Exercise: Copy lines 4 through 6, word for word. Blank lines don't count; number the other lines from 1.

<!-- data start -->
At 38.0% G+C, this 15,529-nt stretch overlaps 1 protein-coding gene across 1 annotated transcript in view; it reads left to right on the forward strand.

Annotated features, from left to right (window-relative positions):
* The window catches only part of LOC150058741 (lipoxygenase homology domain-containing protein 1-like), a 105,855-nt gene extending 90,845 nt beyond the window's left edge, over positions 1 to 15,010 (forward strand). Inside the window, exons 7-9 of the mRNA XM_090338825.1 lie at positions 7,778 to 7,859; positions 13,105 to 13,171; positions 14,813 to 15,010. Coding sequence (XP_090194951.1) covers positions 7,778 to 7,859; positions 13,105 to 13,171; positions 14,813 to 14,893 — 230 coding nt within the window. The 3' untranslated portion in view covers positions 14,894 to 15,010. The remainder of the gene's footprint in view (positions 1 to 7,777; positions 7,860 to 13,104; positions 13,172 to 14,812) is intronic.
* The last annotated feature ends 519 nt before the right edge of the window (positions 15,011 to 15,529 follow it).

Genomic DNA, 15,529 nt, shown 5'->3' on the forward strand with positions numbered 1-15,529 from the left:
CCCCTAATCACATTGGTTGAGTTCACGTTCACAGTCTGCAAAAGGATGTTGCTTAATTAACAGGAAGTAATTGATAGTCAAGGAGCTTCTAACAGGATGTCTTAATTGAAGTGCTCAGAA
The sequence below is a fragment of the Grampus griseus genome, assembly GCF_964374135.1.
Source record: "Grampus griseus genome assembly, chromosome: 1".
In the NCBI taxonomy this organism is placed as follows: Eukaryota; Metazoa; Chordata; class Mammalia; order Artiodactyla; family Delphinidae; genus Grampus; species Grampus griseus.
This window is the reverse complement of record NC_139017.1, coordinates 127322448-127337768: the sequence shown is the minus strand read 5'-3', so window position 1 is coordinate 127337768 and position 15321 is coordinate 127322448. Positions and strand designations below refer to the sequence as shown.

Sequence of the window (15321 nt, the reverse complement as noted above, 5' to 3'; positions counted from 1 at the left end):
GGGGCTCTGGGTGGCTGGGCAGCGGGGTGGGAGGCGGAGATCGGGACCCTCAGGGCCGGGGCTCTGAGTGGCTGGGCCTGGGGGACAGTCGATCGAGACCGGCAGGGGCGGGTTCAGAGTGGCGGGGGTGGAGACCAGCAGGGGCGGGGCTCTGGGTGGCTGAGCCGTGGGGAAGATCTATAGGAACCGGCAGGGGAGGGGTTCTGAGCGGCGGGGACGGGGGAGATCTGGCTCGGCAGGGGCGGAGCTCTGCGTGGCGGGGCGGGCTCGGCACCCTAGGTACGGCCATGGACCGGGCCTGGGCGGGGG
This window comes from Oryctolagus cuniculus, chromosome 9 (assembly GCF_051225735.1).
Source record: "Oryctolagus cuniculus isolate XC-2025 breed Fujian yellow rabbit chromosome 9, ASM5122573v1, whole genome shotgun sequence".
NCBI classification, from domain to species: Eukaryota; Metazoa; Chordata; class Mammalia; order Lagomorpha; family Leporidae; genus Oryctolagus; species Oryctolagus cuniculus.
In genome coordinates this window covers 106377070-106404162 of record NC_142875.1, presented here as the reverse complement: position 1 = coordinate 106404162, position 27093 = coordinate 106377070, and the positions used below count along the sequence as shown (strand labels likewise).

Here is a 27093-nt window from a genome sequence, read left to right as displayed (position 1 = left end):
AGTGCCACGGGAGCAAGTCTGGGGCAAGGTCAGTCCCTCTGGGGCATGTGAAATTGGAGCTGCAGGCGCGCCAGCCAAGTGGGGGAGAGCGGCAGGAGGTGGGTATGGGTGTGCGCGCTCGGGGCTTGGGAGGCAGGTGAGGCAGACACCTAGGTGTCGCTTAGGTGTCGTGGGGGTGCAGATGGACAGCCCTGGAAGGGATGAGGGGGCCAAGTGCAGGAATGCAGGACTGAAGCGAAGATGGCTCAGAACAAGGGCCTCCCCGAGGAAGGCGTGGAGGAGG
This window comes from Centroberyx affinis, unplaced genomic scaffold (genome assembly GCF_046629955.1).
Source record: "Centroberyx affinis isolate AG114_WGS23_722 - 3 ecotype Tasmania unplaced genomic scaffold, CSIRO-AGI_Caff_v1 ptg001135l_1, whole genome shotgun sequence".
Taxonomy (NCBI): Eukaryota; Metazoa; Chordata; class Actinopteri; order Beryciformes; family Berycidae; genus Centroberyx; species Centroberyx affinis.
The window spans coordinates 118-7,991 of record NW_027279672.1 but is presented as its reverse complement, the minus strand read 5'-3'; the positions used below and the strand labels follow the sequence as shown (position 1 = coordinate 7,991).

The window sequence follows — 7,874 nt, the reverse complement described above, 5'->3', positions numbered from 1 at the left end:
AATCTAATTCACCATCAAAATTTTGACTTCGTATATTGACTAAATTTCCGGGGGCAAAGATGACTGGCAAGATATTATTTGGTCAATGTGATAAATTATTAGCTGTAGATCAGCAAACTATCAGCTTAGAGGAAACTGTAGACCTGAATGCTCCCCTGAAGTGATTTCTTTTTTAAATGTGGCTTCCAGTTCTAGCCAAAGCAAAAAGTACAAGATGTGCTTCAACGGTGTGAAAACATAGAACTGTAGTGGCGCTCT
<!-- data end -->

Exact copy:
* The last annotated feature ends 519 nt before the right edge of the window (positions 15,011 to 15,529 follow it).

Genomic DNA, 15,529 nt, shown 5'->3' on the forward strand with positions numbered 1-15,529 from the left:
CCCCTAATCACATTGGTTGAGTTCACGTTCACAGTCTGCAAAAGGATGTTGCTTAATTAACAGGAAGTAATTGATAGTCAAGGAGCTTCTAACAGGATGTCTTAATTGAAGTGCTCAGAA